10 million dislikes and counting: What is going wrong on YouTube?

YouTube Rewind 2018 has shown the disconnect between company and community

On the 6th of December, YouTube released its annual throwback video, Youtube Rewind 2018: Everybody Controls Rewind.

The idea behind the Rewind videos has always been to provide a look back at the year, celebrating the biggest content creators in the community, while appreciating the viral trends that flooded the platform over the months leading up to December. YouTube Rewind is supposed to be a funny, feel-good appreciation video that is well received by at least a majority of the community.

Safe to say, that didn’t really happen this year.


In less than a week, Rewind 2018 received over ten million dislikes, surpassing Justin Beiber’s Baby with ease to claim the title of most disliked YouTube video ever. As of the time of writing, it stands at 11.1 million dislikes. As bad as that figure sounds, the reality is in fact even worse.

While Baby might be the next most disliked video with 9.9m (it had been closer to 9m, but the attention this has brought back to it seems to have garnered it even more dislikes), it reached that total in 8 years; well over 400 times slower than YouTube Rewind.

What’s more, Baby has a dislike percentage of 48.75%, meaning that it currently has more likes than dislikes. Rewind, on the other hand, is currently operating at an 82.7% dislike ratio. The only two videos with a higher percentage (both 94%) in the top 20 disliked videos have titles specifically aimed at getting dislikes.

A reaction like this is more than just a video being unpopular. YouTube as a company has been finding itself drifting further and further away from the community of creators that has been there since the platform was launched.

In reality, this truly started to happen when the ‘Ad-pocalypse’ hit the site in early 2017, and complaints started that videos were getting unfairly de-monitised without explanation, or for untrue reasons. This, combined with a copyright system that has been abused by claimants for years, started to create animosity and resentment among the YouTube community.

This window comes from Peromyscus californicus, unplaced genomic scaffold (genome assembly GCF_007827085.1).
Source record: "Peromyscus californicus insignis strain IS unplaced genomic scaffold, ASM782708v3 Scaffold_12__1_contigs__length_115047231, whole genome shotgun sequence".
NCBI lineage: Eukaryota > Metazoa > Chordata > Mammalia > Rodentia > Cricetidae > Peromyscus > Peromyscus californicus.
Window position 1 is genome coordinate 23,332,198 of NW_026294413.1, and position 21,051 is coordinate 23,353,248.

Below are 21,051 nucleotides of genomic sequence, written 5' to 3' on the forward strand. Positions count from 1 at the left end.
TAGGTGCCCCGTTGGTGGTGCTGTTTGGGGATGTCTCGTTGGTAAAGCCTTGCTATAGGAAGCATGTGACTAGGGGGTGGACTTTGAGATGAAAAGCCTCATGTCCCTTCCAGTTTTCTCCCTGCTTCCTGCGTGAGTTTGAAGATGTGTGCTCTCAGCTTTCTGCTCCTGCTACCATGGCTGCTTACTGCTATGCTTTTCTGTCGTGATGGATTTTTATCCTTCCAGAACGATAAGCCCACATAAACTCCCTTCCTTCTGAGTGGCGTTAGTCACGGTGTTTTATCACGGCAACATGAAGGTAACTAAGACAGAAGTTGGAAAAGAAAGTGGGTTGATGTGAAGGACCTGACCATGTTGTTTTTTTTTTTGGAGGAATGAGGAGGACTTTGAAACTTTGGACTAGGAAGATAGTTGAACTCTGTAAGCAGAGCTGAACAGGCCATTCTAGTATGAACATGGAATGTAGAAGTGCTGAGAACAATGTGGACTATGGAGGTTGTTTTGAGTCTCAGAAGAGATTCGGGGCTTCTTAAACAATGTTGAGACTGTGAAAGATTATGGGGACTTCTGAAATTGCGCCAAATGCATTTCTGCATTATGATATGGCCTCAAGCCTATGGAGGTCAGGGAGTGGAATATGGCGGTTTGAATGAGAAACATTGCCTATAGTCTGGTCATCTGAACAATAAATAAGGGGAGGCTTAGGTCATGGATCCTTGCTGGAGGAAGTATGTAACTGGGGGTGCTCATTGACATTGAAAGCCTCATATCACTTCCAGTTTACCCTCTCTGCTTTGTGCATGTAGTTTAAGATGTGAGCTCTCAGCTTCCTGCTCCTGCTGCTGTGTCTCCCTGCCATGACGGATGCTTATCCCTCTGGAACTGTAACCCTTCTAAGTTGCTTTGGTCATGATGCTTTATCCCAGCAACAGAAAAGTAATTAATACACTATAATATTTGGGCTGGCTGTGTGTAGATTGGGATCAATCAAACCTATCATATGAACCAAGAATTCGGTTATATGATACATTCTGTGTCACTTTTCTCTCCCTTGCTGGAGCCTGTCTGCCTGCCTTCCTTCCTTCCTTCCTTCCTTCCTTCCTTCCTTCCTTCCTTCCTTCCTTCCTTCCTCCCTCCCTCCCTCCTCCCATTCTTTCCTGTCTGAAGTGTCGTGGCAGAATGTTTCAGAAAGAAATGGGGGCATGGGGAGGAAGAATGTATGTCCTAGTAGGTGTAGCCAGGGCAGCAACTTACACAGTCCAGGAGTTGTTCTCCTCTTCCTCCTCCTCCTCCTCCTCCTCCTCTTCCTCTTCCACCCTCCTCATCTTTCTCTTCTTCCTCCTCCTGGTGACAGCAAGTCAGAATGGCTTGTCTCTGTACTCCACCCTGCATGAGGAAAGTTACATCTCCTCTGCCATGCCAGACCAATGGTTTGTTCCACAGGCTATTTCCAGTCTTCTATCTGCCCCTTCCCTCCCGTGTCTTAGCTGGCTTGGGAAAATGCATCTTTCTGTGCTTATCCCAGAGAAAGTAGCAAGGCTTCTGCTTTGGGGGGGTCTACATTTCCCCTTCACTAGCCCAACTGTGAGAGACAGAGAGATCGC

However, the frustrations really started to come to the fore in May of 2018, when YouTube announced that they would be funding several new shows starring A-list celebrities, including Will Smith, Kevin Hart and Jack Whitehall.

This news was received poorly in the community, with many criticising the decision to give already-established celebrities a platform on the site when the money could have been better spent to help home-grown YouTubers realise their full creative potential.

The announcement was seen by many as a sign that YouTube was trying to move away from its roots as a  platform for a creative community, and trying to develop series that would rival film and television streaming sites such as Netflix. This, understandably, started to make creators feel like they were not being appreciated.

In hindsight, YouTube can probably appreciate that having Will Smith as the opening shot – a spot that many feel is the most prestigious – for Rewind 2018 was always going to make that feeling so much worse. To aggravate the community even more, not only were several huge channels not featured (among which was Pewdiepie, the largest channel on the platform), but some creators who were promised spots were left disappointed.

This included Lachlan, an Australian gaming YouTuber who flew to America for filming, only to then find his appearance had been cut.

Lachlan has almost 10 million subscribers, and so it was with considerable anger that he and other YouTubers reacted to the fact that he had been cut while non-YouTubers had made the film.


Perhaps the biggest issue with YouTube Rewind 2018 was that it was in fact an accurate summary of where the platform’s priorities lie currently.

Right now, the creative community is more united than it has been in years, with creators banding behind Pewdiepie, the current largest channel on the site, to keep him ahead of T-Series, a channel run by an Indian film and music video company. Many feel that if T-Series does become the most subscribed channel, it will be symbolic of the platforms fall to multi-million-dollar corporations. But it is because of this unity that the community was able to send such a strong message to YouTube through the reaction to Rewind 2018.

Hopefully YouTube will take note. It can surely only go up from here.

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